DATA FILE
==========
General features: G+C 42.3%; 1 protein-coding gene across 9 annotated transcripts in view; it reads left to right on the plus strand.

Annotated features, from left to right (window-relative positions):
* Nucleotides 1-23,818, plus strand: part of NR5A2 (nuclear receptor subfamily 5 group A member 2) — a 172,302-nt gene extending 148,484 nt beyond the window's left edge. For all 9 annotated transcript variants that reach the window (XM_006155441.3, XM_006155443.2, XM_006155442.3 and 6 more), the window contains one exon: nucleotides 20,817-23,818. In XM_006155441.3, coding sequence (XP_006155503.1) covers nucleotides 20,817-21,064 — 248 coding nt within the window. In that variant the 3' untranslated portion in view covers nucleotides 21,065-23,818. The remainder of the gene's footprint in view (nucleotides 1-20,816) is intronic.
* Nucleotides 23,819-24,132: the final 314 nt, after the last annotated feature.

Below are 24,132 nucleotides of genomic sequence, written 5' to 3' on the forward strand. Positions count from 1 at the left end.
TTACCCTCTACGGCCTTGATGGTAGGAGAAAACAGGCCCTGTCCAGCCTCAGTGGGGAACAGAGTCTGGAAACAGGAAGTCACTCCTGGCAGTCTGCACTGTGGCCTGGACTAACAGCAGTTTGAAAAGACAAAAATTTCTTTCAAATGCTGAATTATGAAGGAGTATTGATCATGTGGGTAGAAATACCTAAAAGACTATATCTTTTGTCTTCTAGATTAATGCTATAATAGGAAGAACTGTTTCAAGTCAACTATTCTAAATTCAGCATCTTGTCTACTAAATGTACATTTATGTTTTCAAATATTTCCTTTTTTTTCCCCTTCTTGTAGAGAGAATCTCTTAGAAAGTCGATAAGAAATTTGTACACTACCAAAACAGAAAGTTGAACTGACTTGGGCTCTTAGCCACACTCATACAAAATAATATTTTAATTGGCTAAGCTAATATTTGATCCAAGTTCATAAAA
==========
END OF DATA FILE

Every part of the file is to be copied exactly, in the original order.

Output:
General features: G+C 42.3%; 1 protein-coding gene across 9 annotated transcripts in view; it reads left to right on the plus strand.

Annotated features, from left to right (window-relative positions):
* Nucleotides 1-23,818, plus strand: part of NR5A2 (nuclear receptor subfamily 5 group A member 2) — a 172,302-nt gene extending 148,484 nt beyond the window's left edge. For all 9 annotated transcript variants that reach the window (XM_006155441.3, XM_006155443.2, XM_006155442.3 and 6 more), the window contains one exon: nucleotides 20,817-23,818. In XM_006155441.3, coding sequence (XP_006155503.1) covers nucleotides 20,817-21,064 — 248 coding nt within the window. In that variant the 3' untranslated portion in view covers nucleotides 21,065-23,818. The remainder of the gene's footprint in view (nucleotides 1-20,816) is intronic.
* Nucleotides 23,819-24,132: the final 314 nt, after the last annotated feature.

Below are 24,132 nucleotides of genomic sequence, written 5' to 3' on the forward strand. Positions count from 1 at the left end.
TTACCCTCTACGGCCTTGATGGTAGGAGAAAACAGGCCCTGTCCAGCCTCAGTGGGGAACAGAGTCTGGAAACAGGAAGTCACTCCTGGCAGTCTGCACTGTGGCCTGGACTAACAGCAGTTTGAAAAGACAAAAATTTCTTTCAAATGCTGAATTATGAAGGAGTATTGATCATGTGGGTAGAAATACCTAAAAGACTATATCTTTTGTCTTCTAGATTAATGCTATAATAGGAAGAACTGTTTCAAGTCAACTATTCTAAATTCAGCATCTTGTCTACTAAATGTACATTTATGTTTTCAAATATTTCCTTTTTTTTCCCCTTCTTGTAGAGAGAATCTCTTAGAAAGTCGATAAGAAATTTGTACACTACCAAAACAGAAAGTTGAACTGACTTGGGCTCTTAGCCACACTCATACAAAATAATATTTTAATTGGCTAAGCTAATATTTGATCCAAGTTCATAAAA